In support of the motion for summary judgment, Holiday Mtn. submitted, among other things, Bodden’s deposition testimony. She acknowledged that the instructor began the lesson on the bunny hill, where she taught Bodden the wedge technique for stopping and slowing down and answered all of her questions. Although Bodden did not fall while on the bunny hill, she “felt that [she] didn’t know how to stop completely because the end of the bunny hill [was] kind of flat, so [skiers] stop on [their] own” there. She described feeling only “somewhat confident” at that time. After going down the bunny hill five or six times, Bodden testified that the instructor expressed her belief that Bodden was ready to try Benson’s Glade trail. Bodden asked the instructor whether she was “sure” of that assessment, to which the instructor allegedly responded, “Yes, I’ll be with you the whole entire time. Don’t worry.” In response, Bodden said, “Okay.”
Bodden maintained that, while on the chair lift, she informed the instructor that she did not feel confident going down a big hill and, after exiting the chair lift and proceeding to the top of Benson’s Glade, stated that she was nervous. According to Bodden, the instructor responded that she “shouldn’t be worried” and she was “going to be with [Bodden] the entire time.”
Although Bodden attempted to do the pizza wedge technique on Benson’s Glade, she lost control about halfway down the trail. Bodden testified that she yelled out to the instructor asking for help because she could not slow down, but the instructor did not tell her to sit down to stop her momentum. Upon reaching the end of the trail, Bodden made a left turn onto a flat runout area and hit a fence located on the left of the runout near one of the chair lifts. The fence served as a warning to skiers that the lift path was on the other side and prevented skiers from entering that area. Bodden acknowledged during her deposition that she knew the risks of falling and injuring herself before beginning the ski lesson.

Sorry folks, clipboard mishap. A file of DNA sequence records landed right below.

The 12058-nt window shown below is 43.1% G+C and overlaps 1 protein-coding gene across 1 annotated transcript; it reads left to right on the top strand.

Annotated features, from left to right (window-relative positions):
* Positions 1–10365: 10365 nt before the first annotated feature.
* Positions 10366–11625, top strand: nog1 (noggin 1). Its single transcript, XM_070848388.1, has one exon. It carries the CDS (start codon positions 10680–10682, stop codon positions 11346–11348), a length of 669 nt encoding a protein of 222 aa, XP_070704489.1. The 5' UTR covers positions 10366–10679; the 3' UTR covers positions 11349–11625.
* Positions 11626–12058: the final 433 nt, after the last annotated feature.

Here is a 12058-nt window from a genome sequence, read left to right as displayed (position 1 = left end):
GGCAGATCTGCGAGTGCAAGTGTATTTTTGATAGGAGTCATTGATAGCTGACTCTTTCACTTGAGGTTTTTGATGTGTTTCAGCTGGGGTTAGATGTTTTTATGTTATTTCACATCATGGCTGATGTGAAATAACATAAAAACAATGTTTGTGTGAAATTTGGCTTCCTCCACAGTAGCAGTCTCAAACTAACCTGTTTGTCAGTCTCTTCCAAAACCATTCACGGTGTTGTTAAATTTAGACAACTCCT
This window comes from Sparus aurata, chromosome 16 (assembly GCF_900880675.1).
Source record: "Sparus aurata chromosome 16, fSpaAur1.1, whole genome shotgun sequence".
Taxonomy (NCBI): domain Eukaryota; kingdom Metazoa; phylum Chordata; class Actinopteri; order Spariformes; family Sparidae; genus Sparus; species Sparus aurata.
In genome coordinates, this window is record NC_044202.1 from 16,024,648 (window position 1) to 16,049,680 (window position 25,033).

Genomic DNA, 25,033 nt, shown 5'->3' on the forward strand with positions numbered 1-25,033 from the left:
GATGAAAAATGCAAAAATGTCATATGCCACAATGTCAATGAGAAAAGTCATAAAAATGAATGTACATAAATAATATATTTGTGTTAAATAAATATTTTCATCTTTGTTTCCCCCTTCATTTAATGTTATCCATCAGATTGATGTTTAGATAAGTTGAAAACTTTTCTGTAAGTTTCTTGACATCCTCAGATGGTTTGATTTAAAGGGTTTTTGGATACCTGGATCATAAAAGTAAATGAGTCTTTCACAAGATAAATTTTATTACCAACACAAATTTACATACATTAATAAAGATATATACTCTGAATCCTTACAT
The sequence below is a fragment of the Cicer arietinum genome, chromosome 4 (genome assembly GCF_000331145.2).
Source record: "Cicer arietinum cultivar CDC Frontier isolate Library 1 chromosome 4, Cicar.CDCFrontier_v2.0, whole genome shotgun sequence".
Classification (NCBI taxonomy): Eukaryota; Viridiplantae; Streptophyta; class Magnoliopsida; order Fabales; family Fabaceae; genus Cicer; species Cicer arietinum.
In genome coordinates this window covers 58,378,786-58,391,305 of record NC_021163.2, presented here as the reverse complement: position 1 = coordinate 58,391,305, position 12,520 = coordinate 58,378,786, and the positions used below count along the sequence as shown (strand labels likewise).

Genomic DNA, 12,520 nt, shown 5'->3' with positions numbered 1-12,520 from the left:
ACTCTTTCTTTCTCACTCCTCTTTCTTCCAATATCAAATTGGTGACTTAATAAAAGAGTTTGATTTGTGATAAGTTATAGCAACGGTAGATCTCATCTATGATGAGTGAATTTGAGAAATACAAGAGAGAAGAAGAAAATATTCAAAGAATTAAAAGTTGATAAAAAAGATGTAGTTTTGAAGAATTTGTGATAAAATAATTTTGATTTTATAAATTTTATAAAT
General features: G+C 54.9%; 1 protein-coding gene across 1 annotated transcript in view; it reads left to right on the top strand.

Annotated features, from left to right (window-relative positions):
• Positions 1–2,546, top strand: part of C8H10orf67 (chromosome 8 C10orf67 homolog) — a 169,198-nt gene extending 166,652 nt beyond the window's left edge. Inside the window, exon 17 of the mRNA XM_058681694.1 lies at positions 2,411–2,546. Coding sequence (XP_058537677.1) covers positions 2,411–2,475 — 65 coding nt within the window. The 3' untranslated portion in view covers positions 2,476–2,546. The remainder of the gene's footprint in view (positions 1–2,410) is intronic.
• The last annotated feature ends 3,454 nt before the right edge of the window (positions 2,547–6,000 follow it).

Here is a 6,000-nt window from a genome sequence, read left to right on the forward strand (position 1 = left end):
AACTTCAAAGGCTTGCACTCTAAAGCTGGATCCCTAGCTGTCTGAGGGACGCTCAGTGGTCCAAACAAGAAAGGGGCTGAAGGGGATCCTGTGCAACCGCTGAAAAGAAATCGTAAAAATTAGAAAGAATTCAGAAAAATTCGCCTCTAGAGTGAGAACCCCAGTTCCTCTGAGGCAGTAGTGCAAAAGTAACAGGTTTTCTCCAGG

The instructor’s deposition testimony differed in certain crucial respects. She testified that, because she was aware that Bodden was a novice skier, she began by teaching Bodden the basics, “telling her that the pizza was going to be her best friend and it would be the thing that helped her slow down and stop.” She also taught Bodden how to turn and told Bodden that she “would be with her the entire time.” Although the instructor could not recall how many times Bodden went down the bunny hill before advancing to the other ski trail, she testified that the bunny hill “took up most of the lesson” — approximately 45 minutes — and that Bodden did not exhibit any instability or problems navigating the hill. Near the end of the lesson, the instructor told Bodden that she was doing very well and that she felt Bodden was ready to go down a “beginner hill.” According to the instructor, Bodden told her she felt comfortable with that plan. The instructor further testified that, upon reaching the top of Benson’s Glade, she told Bodden to stay in a pizza wedge formation and informed her that “if she felt the need to stop, that [they] could stop.” The instructor confirmed that Bodden was initially in control as they proceeded together down Benson’s Glade, but Bodden’s ski tips “started coming … apart” towards the middle of the trail, causing her to gain speed and pass in front of the instructor. The instructor was adamant that she “told [Bodden] multiple times to widen her pizza” and also instructed her to “try and fall over.” The instructor testified that she tried to grab Bodden’s jacket towards the end of Benson’s Glade near a “sharper turn” where she had “witnessed multiple people coming straight down and ending up in the trees” but was unsuccessful. The Court found it telling that the instructor, a very experienced skier, acknowledged that Bodden was “going at such a speed” that she was unable to catch up to her.